2. Remove all the original audio amp components and use one of those PSU+AMP TDA2030 boards from Eb*y. These boards include power rectifier and amp. The question is of available space...
3. Putting in sockets for the op-amps to try out the lower noise ones

I'm going to try to reduce the noise level as much as possible so that if I don't do the speaker out mod, I can use headphones without the hiss. I've a Vox AC30 Amplug and all I hear (with gain >2) is hiss.


BigPolishJimmy

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Re: Vox Pathfinder 10 mods
« Reply #3 on: April 09, 2014, 10:07:26 AM »
I've been curious about the pathfinder 10.  How do you like it so far?  Obviously you're looking to mod it, but is that more from dissatisfaction where it is lacking, or more from wanting to customize it to your liking?   


bluesky6

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Re: Vox Pathfinder 10 mods
« Reply #4 on: April 09, 2014, 12:34:12 PM »
I've been curious about the pathfinder 10.  How do you like it so far?  Obviously you're looking to mod it, but is that more from dissatisfaction where it is lacking, or more from wanting to customize it to your liking?

To be honest, I spent about 20 minutes playing through the amp before taking it apart. While the cleans were okay (I have a Fender FM65R as a comparison...!), I didn't like the drive channel, even using my external 1x12 cab. Hence the thought of reducing the gain on the 2nd op-amp. But that's my personal preference: I like a dry compressed crunch without too much fuzz.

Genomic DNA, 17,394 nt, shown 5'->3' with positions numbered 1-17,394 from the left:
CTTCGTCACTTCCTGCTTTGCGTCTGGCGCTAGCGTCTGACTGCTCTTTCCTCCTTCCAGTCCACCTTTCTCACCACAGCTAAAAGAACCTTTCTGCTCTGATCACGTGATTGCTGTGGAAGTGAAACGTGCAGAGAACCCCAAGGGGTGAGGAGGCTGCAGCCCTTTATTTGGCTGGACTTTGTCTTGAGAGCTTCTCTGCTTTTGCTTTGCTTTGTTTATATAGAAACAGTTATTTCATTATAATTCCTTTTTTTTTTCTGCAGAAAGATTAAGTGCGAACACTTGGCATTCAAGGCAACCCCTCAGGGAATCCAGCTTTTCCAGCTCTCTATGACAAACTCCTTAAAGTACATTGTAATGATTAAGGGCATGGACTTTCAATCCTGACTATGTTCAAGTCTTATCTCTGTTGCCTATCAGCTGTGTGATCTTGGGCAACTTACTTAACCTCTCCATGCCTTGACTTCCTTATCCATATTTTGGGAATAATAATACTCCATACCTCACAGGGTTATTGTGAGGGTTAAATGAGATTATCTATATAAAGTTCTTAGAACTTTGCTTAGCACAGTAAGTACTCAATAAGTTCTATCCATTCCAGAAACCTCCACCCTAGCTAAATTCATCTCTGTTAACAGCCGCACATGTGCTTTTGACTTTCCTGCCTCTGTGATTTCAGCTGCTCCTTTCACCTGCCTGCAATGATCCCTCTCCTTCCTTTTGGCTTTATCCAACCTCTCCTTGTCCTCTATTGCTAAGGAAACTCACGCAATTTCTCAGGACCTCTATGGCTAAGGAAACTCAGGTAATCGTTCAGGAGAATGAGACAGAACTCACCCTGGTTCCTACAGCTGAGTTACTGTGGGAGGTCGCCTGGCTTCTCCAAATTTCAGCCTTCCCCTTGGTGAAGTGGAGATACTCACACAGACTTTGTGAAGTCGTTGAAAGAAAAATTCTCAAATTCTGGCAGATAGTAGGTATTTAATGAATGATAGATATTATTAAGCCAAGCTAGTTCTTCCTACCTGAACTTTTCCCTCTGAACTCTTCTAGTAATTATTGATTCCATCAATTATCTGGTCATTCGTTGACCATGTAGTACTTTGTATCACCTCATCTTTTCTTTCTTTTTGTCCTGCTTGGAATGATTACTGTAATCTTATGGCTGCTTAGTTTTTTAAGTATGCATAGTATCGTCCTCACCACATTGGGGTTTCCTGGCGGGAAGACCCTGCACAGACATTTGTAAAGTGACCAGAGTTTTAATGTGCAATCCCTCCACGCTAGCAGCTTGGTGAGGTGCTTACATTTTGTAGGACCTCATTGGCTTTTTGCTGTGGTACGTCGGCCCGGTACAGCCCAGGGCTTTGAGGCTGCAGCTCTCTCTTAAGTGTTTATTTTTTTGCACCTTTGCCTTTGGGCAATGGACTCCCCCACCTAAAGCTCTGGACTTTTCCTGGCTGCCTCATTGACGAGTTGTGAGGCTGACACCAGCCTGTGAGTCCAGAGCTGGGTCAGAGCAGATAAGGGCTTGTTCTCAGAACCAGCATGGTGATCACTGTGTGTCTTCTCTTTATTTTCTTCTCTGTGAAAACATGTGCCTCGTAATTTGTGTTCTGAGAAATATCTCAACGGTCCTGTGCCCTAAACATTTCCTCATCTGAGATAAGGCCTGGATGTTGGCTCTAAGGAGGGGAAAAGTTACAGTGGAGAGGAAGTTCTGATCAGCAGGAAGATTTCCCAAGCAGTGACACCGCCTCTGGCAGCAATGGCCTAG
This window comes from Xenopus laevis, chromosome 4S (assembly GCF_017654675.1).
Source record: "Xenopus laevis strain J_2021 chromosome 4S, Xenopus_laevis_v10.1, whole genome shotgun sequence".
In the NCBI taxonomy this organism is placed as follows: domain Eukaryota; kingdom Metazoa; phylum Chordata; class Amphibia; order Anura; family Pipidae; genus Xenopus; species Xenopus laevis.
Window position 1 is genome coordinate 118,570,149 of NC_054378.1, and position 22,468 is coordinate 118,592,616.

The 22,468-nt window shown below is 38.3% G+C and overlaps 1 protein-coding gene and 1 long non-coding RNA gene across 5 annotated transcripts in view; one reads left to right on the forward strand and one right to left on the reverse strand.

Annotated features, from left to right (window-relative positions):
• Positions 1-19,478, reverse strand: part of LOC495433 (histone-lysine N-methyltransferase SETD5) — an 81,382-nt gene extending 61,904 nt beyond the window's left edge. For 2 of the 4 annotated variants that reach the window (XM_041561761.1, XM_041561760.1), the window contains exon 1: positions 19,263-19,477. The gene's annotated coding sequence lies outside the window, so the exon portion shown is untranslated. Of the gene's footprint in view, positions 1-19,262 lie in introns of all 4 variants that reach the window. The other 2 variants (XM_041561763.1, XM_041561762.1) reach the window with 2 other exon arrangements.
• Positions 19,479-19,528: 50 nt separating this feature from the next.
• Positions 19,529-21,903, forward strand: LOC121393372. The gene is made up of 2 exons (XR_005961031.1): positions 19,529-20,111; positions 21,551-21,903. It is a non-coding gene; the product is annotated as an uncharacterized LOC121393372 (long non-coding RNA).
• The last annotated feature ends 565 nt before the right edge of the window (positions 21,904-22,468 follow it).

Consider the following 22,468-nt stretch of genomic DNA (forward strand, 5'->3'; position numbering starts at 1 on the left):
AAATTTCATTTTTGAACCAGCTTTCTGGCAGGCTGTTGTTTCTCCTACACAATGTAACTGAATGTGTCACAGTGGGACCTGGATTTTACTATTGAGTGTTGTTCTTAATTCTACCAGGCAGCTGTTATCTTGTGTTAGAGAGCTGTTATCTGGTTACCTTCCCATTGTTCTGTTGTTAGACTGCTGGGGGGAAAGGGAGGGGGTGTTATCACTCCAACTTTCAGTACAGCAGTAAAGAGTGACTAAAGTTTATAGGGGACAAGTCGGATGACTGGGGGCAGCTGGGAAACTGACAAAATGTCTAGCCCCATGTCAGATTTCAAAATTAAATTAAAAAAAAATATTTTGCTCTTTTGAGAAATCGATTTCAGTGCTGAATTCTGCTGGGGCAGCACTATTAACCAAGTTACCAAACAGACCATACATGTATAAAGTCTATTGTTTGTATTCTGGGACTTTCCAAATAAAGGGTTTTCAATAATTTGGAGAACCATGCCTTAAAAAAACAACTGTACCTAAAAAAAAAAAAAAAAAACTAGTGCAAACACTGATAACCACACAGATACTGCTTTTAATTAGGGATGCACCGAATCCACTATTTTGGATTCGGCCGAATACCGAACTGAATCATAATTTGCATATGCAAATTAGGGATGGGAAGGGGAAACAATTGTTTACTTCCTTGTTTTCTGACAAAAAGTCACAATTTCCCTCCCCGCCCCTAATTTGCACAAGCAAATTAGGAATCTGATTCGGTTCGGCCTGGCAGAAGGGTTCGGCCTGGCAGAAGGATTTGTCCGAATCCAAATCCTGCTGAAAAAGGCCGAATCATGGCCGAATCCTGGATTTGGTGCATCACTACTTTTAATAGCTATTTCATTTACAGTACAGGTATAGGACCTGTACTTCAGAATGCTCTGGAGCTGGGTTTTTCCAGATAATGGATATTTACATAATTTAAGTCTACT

I did find that, like some others, using the gain as some kind of volume control worked pretty well.


bluesky6

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Re: Vox Pathfinder 10 mods
« Reply #5 on: April 09, 2014, 12:39:34 PM »
Picture of the innards.

I don't like the incoming AC having to go through the main PCB.

The power amp on a separate PCB with a long 5-wire pigtail also looks nasty. The schematic Roly posted indicates a ferrite core but not on the amp that I have.

The big positive is the modability of the board. I have a Behringer GM108 (now for sale) which I wanted to mod but gave up on the idea because of all the SMT components.

BigPolishJimmy

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Re: Vox Pathfinder 10 mods
« Reply #6 on: April 10, 2014, 09:31:55 AM »
Thanks for the reply, and the pics.  Wow, I'm blown away at the how nice the board looks.  Honestly I'm surprised at that price point that there are serviceable components in there.  It really seems to lend itself to modification. 

I wonder if these will develop the hiss problems that the valvetronix series had? 

I'm going to have to go play one to see what's what about the sound.  I play mostly clean-ish and have a pedal for when I want distortion, and when I want distortion I want sustain for days and I get that from my pedal

Thanks again for posting this and humoring my threadjack

~Jim

Roly

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Re: Vox Pathfinder 10 mods
« Reply #7 on: April 10, 2014, 02:46:40 PM »
bluesky6

The trick with clipping diodes is to make them different, that's what gives you 2nd harmonic.  The LED's that are in there are clipping around +/- 2-3 volts.  A germanium diode will clip around 0.1V so you may have a problem getting enough signal into the output stage.

You can't assume anything from the taper code letter.  A fairly orderly system in the 1960's has been well corrupted by everybody baking their own cake.  These days the only way to be sure is the test I mentioned, but I'll be surprised if you don't find that whatever the code letter, it's already a log taper.